Thyroid tests

The thyroid gland is situated in the neck, responsible forregulating countless hormones and substances in the body. If it doesn’t function correctly, the person in question might feel fatigued and lack motivation.

Hypothyroidism happens when the thyroid gland gets “lazy,” meaning it doesn’t produce the required amount of hormones for the body to function correctly. Peoplewith hypothyroidism might feel tired most of the time, which is usually accompanied by other symptoms such as weight changes, loss of appetite, and poor concentration.

In some cases, people might also experience other symptoms such as hair loss (particularly the eyebrows), brittle nails, and a great sensitivity to cold temperatures. The fatigue panel you order will analyze the function of the thyroid and run tests such as TSH, Free T3, and Free T4:

Free T4 Testthis type of test looks at a hormone in the body called thyroxine (T4). Thyroxine is then converted to T3, a hormone that regulates body temperature, helps in producing energy, and monitors heart rate.

Peoplewith hypothyroidism might experience a decreased production of thyroxine, leading to excessive fatigue, lack of motivation, and other symptoms.

TSH test – TSH stands for thyroid stimulating hormone, a type of hormone produced by the pituitary gland. The fatigue panel looks at the levels of TSH in your bloodstream to determine if you have too much or too little TSH.

This hormone is essential because as its name implies, it stimulates the thyroid gland to produce T4 and T3 hormones. If the TSH levels are too high, the thyroid gland might work overtime, leading to thyroid dysfunction and fatigue.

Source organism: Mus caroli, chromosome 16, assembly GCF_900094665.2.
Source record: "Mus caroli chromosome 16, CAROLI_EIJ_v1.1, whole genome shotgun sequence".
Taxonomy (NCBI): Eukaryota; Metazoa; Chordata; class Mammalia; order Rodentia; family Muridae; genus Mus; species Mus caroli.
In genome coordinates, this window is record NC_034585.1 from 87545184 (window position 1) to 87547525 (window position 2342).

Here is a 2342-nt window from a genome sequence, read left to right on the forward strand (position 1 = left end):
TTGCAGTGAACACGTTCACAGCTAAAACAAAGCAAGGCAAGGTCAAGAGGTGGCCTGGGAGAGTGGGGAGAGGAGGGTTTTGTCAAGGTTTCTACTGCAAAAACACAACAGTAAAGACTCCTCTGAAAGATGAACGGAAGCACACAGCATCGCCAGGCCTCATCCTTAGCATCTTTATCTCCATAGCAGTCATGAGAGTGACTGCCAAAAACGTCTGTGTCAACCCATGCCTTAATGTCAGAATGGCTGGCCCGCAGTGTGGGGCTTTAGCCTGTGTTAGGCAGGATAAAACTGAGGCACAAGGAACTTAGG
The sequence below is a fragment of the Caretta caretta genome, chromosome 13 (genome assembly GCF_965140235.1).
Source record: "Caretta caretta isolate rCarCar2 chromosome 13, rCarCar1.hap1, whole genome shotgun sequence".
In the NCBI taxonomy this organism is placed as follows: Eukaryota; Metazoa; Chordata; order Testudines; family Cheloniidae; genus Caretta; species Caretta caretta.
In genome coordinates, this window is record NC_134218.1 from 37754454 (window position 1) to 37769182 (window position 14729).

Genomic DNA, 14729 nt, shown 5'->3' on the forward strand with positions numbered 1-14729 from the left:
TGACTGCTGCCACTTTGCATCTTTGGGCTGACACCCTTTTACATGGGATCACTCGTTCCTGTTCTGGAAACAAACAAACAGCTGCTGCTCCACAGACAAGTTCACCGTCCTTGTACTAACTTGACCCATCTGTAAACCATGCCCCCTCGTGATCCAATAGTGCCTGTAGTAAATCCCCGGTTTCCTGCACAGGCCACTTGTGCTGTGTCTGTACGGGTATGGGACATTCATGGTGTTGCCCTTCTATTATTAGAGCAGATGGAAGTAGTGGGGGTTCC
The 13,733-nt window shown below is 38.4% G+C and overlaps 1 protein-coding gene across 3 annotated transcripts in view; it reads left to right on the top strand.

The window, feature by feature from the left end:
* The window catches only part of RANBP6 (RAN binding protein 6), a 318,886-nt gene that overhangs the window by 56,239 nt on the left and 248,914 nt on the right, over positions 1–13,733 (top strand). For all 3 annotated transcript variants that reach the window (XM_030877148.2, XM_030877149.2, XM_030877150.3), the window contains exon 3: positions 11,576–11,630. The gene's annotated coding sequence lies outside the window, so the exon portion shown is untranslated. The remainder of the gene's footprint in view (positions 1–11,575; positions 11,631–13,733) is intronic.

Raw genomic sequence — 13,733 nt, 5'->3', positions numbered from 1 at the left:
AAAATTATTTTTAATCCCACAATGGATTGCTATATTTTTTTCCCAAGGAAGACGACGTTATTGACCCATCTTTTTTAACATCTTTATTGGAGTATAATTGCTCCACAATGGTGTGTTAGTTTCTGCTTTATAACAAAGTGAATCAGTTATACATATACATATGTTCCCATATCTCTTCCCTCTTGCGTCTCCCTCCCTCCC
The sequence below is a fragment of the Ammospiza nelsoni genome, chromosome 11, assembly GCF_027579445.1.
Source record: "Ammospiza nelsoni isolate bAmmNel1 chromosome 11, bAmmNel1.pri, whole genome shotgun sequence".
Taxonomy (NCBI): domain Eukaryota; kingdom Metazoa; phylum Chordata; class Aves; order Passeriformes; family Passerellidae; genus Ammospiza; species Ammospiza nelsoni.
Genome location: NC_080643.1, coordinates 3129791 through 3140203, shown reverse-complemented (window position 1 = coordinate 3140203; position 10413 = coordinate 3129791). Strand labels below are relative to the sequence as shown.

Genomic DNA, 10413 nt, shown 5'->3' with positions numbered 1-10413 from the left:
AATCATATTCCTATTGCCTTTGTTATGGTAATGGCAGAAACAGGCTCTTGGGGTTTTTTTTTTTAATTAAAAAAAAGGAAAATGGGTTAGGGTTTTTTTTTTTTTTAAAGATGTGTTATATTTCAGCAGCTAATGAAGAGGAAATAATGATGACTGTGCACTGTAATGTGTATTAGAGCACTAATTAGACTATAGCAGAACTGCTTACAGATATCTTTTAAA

Free T3 Test – We talked about the T3 hormone earlier in the “Free T4 Test,” and learned that the T3 gets converted from T4. This hormone (T3) is also responsible for regulating the heart rate, body temperature, and other essential body functions.

If the levels of unbound triiodothyronine (T3) are too low, this might result in excessive fatigue, which can last for weeks and even months. It is essential to mention here that a high-quality fatigue panel looks at the free levels of T3 in the body, not only at the total T3 levels because these are the most responsible for regulating energy and causing fatigue.

Total and Free Testosterone Tests

Testosterone is one of the most essential hormones in the body for men AND women. Today, it is a well-known fact that low testosterone levels are responsible for the lack of motivation, low energy, and even mild depression in some cases.

Testosterone is available in 2 ways – free and bound to proteins. A high-quality fatigue panel looks at the total testosterone levels and free testosterone levels (unbound to proteins) to determine if this is indeed the leading cause of excessive tiredness in men and women.

The total testosterone test measures the whole spectrum of testosterone in one’s body. This should be between 300 and 900 nanograms per deciliter of blood for men, but this depends on lifestyle, age, body composition, and other factors.

When the total testosterone levels drop below 350 ng/dl, a condition known as hypogonadism develops. This diagnosis can be a severe cause of excessive fatigue and other symptoms and body changes such as lack of concentration and male breast development (gynecomastia).